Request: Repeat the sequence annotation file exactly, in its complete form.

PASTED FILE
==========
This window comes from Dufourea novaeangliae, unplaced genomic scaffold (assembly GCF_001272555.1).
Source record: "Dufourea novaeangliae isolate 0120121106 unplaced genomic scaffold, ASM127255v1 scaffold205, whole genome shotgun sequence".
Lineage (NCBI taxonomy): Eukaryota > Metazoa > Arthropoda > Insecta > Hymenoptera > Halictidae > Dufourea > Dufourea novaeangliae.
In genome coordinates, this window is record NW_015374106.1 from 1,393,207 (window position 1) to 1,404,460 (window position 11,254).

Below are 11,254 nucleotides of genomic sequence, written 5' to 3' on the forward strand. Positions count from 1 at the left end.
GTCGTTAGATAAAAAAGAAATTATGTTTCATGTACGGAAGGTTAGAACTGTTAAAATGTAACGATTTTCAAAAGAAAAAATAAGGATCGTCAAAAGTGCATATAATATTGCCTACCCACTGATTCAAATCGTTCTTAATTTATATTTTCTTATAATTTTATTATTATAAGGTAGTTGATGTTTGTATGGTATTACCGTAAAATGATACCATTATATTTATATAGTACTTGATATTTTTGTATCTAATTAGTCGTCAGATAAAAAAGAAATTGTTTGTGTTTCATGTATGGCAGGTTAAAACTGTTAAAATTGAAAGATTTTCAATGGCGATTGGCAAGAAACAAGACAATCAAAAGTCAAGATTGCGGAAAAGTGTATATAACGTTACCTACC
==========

This window comes from Dufourea novaeangliae, unplaced genomic scaffold (assembly GCF_001272555.1).
Source record: "Dufourea novaeangliae isolate 0120121106 unplaced genomic scaffold, ASM127255v1 scaffold205, whole genome shotgun sequence".
Lineage (NCBI taxonomy): Eukaryota > Metazoa > Arthropoda > Insecta > Hymenoptera > Halictidae > Dufourea > Dufourea novaeangliae.
In genome coordinates, this window is record NW_015374106.1 from 1,393,207 (window position 1) to 1,404,460 (window position 11,254).

Below are 11,254 nucleotides of genomic sequence, written 5' to 3' on the forward strand. Positions count from 1 at the left end.
GTCGTTAGATAAAAAAGAAATTATGTTTCATGTACGGAAGGTTAGAACTGTTAAAATGTAACGATTTTCAAAAGAAAAAATAAGGATCGTCAAAAGTGCATATAATATTGCCTACCCACTGATTCAAATCGTTCTTAATTTATATTTTCTTATAATTTTATTATTATAAGGTAGTTGATGTTTGTATGGTATTACCGTAAAATGATACCATTATATTTATATAGTACTTGATATTTTTGTATCTAATTAGTCGTCAGATAAAAAAGAAATTGTTTGTGTTTCATGTATGGCAGGTTAAAACTGTTAAAATTGAAAGATTTTCAATGGCGATTGGCAAGAAACAAGACAATCAAAAGTCAAGATTGCGGAAAAGTGTATATAACGTTACCTACC